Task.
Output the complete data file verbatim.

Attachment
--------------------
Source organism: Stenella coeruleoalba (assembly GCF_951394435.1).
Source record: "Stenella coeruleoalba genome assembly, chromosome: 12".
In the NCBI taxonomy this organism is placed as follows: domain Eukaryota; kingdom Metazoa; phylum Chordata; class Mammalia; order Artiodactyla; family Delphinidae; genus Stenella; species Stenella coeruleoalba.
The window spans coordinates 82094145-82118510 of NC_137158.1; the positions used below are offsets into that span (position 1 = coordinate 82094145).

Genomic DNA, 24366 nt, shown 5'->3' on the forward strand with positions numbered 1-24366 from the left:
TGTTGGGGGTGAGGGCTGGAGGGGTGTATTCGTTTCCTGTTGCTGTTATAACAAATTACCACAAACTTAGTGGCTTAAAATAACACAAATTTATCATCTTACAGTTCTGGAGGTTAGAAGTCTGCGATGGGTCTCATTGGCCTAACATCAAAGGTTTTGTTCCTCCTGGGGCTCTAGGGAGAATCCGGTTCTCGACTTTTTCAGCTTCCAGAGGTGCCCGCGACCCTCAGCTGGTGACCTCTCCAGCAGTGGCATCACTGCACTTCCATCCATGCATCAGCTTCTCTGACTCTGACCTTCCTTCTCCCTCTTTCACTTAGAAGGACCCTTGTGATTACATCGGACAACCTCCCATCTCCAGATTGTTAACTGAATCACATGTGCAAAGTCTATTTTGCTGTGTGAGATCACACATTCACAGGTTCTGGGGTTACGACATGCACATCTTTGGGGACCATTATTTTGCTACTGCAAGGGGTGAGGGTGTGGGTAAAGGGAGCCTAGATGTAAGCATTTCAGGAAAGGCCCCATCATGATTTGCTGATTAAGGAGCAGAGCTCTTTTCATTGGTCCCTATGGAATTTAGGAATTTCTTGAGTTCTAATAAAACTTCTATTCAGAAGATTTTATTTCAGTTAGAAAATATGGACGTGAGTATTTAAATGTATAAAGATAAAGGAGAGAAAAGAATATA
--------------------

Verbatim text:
Source organism: Stenella coeruleoalba (assembly GCF_951394435.1).
Source record: "Stenella coeruleoalba genome assembly, chromosome: 12".
In the NCBI taxonomy this organism is placed as follows: domain Eukaryota; kingdom Metazoa; phylum Chordata; class Mammalia; order Artiodactyla; family Delphinidae; genus Stenella; species Stenella coeruleoalba.
The window spans coordinates 82094145-82118510 of NC_137158.1; the positions used below are offsets into that span (position 1 = coordinate 82094145).

Genomic DNA, 24366 nt, shown 5'->3' on the forward strand with positions numbered 1-24366 from the left:
TGTTGGGGGTGAGGGCTGGAGGGGTGTATTCGTTTCCTGTTGCTGTTATAACAAATTACCACAAACTTAGTGGCTTAAAATAACACAAATTTATCATCTTACAGTTCTGGAGGTTAGAAGTCTGCGATGGGTCTCATTGGCCTAACATCAAAGGTTTTGTTCCTCCTGGGGCTCTAGGGAGAATCCGGTTCTCGACTTTTTCAGCTTCCAGAGGTGCCCGCGACCCTCAGCTGGTGACCTCTCCAGCAGTGGCATCACTGCACTTCCATCCATGCATCAGCTTCTCTGACTCTGACCTTCCTTCTCCCTCTTTCACTTAGAAGGACCCTTGTGATTACATCGGACAACCTCCCATCTCCAGATTGTTAACTGAATCACATGTGCAAAGTCTATTTTGCTGTGTGAGATCACACATTCACAGGTTCTGGGGTTACGACATGCACATCTTTGGGGACCATTATTTTGCTACTGCAAGGGGTGAGGGTGTGGGTAAAGGGAGCCTAGATGTAAGCATTTCAGGAAAGGCCCCATCATGATTTGCTGATTAAGGAGCAGAGCTCTTTTCATTGGTCCCTATGGAATTTAGGAATTTCTTGAGTTCTAATAAAACTTCTATTCAGAAGATTTTATTTCAGTTAGAAAATATGGACGTGAGTATTTAAATGTATAAAGATAAAGGAGAGAAAAGAATATA